He waved away the economic doldrums that have dominated Mr. Obama’s tenure, saying it “takes 10 years to get over a financial crisis.” But he acknowledged the economic fear and anger that’s grown under Mr. Obama, saying that’s what’s boosted Mr. Sanders’ campaign.

The anger is also what’s boosted Donald Trump, the GOP’s front-runner, who earlier in the campaign took aim at Mr. Clinton for his behavior in the 2008 race.

“Remember that Bill Clinton was brought in to help Hillary against Obama in 2008. He was terrible, failed badly, and was called a racist!” Mr. Trump said on Twitter in December.

Rep. James E. Clyburn, South Carolina Democrat and the most senior black lawmaker in Congress, told The New York Times that Mr. Trump appeared to be trying to tamp down black voters’ enthusiasm for Mrs. Clinton this year.

Hoping to bury any bad feelings from 2008, Mr. Clinton repeatedly tailored his remarks Tuesday to his heavily black audience in Greenville.

He got a boost from Fletcher Smith, a former state lawmaker who introduced Mr. Clinton and credited him with rescuing Mr. Obama in 2012.

“President Bill Clinton went out personally and campaigned for our president, and he was instrumental in large measure for saving the presidency of President Obama,” Mr. Smith said.

For Sheila McDaniel, a 65-year-old black woman who supported Mr. Obama in 2008, there was nothing to forgive Mr. Clinton for. She said she saw his rhetoric in that race as a man strenuously supporting his wife. If it had been otherwise, she said, “we don’t forgive like that.”

But Michele Senac, also from Greenville, said she was there when Mr. Clinton came to town in 2008, and had less fond memories.

“I was not happy with the way he handled things, I have to say, but I obviously have not held a grudge. I think that he got a little caught up in the moment,” she said. “I’m really OK with that. I’ve forgiven him for that.”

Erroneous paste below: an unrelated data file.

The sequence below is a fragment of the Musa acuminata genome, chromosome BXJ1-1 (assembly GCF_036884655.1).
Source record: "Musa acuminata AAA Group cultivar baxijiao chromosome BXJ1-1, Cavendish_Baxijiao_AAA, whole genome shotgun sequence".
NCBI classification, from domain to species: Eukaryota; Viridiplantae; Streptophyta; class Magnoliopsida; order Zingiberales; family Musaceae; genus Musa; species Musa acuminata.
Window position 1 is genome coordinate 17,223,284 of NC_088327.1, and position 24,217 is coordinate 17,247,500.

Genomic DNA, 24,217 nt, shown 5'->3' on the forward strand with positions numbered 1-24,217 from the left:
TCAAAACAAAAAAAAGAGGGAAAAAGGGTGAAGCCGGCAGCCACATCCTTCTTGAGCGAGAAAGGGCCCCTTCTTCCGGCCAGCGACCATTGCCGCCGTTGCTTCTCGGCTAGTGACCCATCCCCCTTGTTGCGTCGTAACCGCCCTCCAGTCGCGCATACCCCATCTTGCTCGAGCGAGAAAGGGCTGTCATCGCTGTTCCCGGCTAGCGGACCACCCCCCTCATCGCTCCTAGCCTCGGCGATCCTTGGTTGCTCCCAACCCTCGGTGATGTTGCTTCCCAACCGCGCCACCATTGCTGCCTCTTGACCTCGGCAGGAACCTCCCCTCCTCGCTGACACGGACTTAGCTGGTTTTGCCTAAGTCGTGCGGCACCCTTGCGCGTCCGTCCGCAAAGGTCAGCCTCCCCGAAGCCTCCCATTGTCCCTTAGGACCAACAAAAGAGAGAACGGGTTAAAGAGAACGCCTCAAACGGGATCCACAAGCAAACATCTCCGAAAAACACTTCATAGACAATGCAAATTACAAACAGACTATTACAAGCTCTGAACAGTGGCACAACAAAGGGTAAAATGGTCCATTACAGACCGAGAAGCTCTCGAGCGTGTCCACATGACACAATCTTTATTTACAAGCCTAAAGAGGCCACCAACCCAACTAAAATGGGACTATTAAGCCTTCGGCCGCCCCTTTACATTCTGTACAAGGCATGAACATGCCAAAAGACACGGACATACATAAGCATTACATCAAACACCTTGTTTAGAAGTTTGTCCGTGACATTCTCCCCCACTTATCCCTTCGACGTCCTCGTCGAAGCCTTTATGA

Ms. Senac, who is white, started out supporting Mrs. Clinton in 2008 but switched to Mr. Obama by the primary.

“He appealed to my wanting a change, and especially after [George W. Bush] and everything we went through with him, and I just felt at that time maybe he could do it and Hillary couldn’t,” she said. “But now we’ve got sort of the same situation in a way: We’ve got Bernie and we’ve got Hillary, and it’s like night and day. I’m very clear that I’m voting for her.”

Perhaps learning from his 2008 attacks, Mr. Clinton didn’t directly attack Mr. Sanders on Tuesday, but did draw deep distinctions between him and Mrs. Clinton.

In particular, Mr. Clinton said it would be a disservice to Democratic lawmakers who lost their seats after voting for Obamacare if the country were to replace it with a single-payer socialized system, as Mr. Sanders proposes.

“The battlefield of America is littered with the bodies of former congressmen and former senators who gave up their seat to give you the right to health care,” he said.

Mr. Clinton did get one part of his speech wrong when he said neither of the suspects in December’s terrorist attack in San Bernardino had been to the Middle East.

Authorities say the wife, Tashfeen Malik, was from Pakistan and had spent time in Saudi Arabia. Indeed, that’s where she met her husband, Syed Farook, in person for the first time after first connecting online. She was staying with family in Saudi Arabia when Farook came to Mecca for the hajj pilgrimage.

• Stephen Dinan can be reached at sdinan@washingtontimes.com.